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Activewear Spurs Gildan’s Sales and Earnings Hikes

Gildan Activewear said capacity-driven growth and its vertically integrated manufacturing are helping manage inflationary cost pressures.

In a Nutshell: The Montreal company said it saw strong demand for activewear products in North America in the first quarter. While the company has seen sell-through slow down over the past few weeks tied to broader economic considerations, overall demand for activewear remains healthy.

Similarly, Gildan said it has also started to see some sell-through slowing for certain products in the hosiery and underwear category that could be related to broader economic factors, including the impact of the non-recurrence of stimulus and other support payments consumers received last year.

During the first quarter, Gildan said it consumed $86 million of free cash flow compared to $38 million of free cash flow generated in the first quarter of 2021. The decrease reflected higher working capital investments to support growth and seasonal increases, as well as increased capital expenditures primarily for capacity expansions that more than offset the benefit of higher earnings. The company said it is continuing to make good progress with capacity projects in Central America, the Caribbean and Bangladesh.

Also in the period, the company noted that it amended the terms of its existing $1 billion revolving credit facility to incorporate sustainability-linked terms that reduce or increase the related borrowing costs based on the company’s annual performance against three of its recently announced ESG targets in the areas of climate change, circularity and diversity, equity, and inclusion.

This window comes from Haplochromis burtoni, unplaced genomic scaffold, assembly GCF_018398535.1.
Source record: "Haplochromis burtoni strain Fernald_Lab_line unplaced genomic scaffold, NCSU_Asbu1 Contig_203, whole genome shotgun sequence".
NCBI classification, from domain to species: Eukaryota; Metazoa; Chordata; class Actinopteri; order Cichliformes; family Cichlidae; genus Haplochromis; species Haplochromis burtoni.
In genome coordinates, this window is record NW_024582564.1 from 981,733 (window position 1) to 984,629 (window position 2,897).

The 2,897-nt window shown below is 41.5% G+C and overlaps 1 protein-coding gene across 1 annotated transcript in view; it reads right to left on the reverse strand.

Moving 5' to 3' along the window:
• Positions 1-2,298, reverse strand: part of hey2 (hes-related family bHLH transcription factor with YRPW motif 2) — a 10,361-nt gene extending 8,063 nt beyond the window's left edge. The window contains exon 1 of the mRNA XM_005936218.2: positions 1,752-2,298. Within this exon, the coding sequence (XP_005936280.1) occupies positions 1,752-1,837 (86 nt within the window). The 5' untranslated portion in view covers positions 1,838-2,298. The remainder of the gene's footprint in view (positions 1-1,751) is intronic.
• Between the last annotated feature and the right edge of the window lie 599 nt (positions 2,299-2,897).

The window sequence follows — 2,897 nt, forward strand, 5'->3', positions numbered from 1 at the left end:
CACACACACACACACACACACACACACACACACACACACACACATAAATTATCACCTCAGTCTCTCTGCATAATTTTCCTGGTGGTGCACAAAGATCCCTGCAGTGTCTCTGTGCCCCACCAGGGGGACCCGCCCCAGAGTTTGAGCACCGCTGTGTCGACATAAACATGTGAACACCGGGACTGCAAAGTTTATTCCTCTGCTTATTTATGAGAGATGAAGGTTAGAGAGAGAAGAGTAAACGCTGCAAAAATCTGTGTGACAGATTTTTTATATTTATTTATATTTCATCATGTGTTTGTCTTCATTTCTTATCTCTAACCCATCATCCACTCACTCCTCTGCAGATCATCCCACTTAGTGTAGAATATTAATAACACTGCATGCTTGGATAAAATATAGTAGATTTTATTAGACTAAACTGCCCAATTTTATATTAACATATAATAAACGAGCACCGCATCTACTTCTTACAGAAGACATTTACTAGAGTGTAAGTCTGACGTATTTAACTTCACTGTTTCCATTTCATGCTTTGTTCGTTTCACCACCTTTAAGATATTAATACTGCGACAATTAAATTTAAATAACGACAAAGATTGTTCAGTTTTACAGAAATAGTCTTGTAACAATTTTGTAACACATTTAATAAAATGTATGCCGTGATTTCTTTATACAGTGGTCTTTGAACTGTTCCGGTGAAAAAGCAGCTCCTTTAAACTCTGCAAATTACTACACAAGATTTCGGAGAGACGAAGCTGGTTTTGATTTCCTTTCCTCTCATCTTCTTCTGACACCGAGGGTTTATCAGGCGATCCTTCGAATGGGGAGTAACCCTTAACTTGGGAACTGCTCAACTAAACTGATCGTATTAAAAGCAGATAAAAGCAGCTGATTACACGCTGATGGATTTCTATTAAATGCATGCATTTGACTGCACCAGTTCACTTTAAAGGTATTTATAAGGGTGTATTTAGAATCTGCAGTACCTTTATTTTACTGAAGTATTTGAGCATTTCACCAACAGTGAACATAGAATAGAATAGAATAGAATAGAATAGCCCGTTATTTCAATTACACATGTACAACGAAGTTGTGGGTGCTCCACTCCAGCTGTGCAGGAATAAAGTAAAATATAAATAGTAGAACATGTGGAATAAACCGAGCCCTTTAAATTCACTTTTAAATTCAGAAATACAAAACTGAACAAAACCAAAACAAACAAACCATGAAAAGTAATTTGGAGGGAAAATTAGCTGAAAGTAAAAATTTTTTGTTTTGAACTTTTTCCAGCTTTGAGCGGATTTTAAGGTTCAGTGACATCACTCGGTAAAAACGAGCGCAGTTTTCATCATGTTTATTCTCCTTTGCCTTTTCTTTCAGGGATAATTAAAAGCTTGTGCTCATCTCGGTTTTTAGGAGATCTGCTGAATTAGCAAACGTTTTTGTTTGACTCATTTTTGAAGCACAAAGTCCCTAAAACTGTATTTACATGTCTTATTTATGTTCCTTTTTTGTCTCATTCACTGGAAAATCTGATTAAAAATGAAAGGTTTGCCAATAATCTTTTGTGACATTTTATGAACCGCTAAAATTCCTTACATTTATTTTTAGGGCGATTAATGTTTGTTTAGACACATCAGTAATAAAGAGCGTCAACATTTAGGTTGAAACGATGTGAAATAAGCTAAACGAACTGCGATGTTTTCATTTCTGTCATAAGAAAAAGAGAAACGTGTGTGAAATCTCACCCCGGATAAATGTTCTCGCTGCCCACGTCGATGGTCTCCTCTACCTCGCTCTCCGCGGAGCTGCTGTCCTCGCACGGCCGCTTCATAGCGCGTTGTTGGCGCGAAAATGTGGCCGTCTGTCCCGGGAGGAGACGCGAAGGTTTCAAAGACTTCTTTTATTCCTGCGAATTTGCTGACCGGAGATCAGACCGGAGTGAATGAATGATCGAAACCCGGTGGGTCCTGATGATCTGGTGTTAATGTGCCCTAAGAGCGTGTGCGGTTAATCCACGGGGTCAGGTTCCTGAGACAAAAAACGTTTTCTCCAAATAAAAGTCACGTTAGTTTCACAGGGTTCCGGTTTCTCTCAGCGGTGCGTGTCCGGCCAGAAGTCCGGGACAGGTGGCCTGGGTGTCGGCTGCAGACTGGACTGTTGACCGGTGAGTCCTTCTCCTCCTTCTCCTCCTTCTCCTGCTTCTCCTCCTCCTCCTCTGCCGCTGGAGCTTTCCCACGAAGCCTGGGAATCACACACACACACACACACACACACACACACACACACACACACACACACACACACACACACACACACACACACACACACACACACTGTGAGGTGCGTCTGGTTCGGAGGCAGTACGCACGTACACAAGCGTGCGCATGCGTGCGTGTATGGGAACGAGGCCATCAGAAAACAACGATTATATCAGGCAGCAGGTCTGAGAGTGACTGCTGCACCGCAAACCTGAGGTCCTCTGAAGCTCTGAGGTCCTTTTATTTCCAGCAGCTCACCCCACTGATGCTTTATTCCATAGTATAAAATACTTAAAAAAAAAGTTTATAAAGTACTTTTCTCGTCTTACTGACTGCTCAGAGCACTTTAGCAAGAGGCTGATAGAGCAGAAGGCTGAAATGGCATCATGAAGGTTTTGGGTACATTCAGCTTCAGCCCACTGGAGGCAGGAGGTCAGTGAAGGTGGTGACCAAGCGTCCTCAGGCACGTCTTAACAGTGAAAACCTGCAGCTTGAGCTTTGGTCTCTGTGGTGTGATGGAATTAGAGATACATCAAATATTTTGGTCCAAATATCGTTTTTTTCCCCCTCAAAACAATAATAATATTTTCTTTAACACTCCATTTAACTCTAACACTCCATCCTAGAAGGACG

Sales: Net sales in the first quarter ended April 3 increased 31.4 percent over the prior year to $775 million.

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This consisted of activewear sales of $667 million, up 38 percent over the prior year, and sales in the hosiery and underwear category of $108 million, a 3 percent year-over-year gain.

The activewear sales increase was largely driven by volume growth and net selling price increases, as well as favorable product-mix. Activewear volume growth reflected strong demand in North American markets, particularly in the distributor channel, partly offset by lower international shipments due to ongoing demand weakness in Europe and Asia. The overall increase in North American distributor activewear shipments in the quarter was due to higher sell-through driven by continued recovery of large events, travel and other end use markets.

In the hosiery and underwear category, higher sales were primarily driven by higher selling prices.

Earnings: Net earnings in the quarter increased 47.5 percent to $146 million, or 77 cents per share on a diluted basis compared to net earnings of $99 million, or 50 cents per diluted share in the first quarter last year.

Operating income was $162 million, or 20.9 percent of sales compared to operating income of $114 million, or 19.3 percent of sales, last year. The increase was due to higher sales and improved operating margins.

Gildan said record sales, together with strong operating margin expansion, translated to diluted earnings per share of 77 cents, up 54 percent compared to last year. The company generated gross profit of $240 million in the quarter, up 28 percent over the prior year, driven by the strong growth in sales.

Gross margins combined with strong SG&A performance delivered operating margin of 20.9 percent and adjusted operating margin of 20.4 percent, which was up 170 basis points versus last year. This was achieved despite the non-recurrence of a one-time COVID-related cotton subsidy that benefited gross margin in the first quarter last year by 300 basis points.

CEO’s Take: Glenn J. Chamandy, Gildan president and CEO, said: “Record results in the first quarter and a strong start to 2022 reflect the impact of Gildan’s Sustainable Growth (GSG) strategy. Our team’s clear focus on capacity driven growth, innovation and ESG, leveraging our world class, vertically integrated manufacturing platform, is putting us in a strong position to service customer demand while effectively managing inflationary cost pressures.”